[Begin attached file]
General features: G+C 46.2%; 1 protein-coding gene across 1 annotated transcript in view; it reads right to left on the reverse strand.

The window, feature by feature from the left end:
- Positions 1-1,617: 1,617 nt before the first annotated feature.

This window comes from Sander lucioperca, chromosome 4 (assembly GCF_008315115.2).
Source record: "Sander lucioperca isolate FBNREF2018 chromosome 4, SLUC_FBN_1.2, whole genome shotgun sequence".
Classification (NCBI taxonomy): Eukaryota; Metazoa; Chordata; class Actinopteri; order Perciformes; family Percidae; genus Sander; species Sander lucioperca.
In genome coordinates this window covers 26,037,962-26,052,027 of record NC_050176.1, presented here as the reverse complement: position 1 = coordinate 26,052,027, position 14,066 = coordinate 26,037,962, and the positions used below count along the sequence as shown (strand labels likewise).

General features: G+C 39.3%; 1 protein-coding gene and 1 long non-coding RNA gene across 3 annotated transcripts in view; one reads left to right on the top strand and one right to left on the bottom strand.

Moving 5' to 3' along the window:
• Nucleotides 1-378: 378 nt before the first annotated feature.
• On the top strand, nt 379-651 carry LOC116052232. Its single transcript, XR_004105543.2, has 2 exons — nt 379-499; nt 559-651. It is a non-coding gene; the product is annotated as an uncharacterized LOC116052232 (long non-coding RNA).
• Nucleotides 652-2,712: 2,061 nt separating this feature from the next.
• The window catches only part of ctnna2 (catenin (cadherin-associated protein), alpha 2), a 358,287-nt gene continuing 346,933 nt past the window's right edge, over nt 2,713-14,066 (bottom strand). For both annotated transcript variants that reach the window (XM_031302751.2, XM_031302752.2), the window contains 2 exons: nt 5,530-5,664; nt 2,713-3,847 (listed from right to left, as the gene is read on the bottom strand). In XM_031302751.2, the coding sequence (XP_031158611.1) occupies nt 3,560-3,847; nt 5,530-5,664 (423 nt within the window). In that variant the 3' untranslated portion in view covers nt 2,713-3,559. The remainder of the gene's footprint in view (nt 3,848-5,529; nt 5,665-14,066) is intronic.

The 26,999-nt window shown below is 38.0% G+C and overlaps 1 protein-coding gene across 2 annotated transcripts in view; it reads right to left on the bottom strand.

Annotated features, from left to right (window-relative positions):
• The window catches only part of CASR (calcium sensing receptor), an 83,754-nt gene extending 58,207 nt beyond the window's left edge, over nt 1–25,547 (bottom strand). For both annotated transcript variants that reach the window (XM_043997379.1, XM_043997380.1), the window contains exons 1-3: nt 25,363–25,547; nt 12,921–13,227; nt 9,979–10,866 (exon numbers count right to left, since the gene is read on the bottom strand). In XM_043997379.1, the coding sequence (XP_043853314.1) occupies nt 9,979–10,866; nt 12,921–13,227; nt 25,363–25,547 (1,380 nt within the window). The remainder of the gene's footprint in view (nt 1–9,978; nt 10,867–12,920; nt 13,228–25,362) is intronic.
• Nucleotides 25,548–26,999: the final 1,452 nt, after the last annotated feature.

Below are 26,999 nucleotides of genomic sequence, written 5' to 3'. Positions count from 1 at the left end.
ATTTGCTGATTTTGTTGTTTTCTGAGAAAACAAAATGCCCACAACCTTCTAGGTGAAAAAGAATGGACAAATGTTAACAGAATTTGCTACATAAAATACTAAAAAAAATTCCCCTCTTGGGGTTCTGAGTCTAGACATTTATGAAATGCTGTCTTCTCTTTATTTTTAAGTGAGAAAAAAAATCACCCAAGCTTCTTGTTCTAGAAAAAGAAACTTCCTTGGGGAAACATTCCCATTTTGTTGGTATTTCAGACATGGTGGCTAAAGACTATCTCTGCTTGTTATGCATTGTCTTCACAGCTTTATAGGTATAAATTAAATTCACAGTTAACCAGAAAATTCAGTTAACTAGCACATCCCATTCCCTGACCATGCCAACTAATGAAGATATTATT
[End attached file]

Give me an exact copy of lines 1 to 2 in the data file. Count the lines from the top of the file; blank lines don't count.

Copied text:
General features: G+C 46.2%; 1 protein-coding gene across 1 annotated transcript in view; it reads right to left on the reverse strand.

The window, feature by feature from the left end: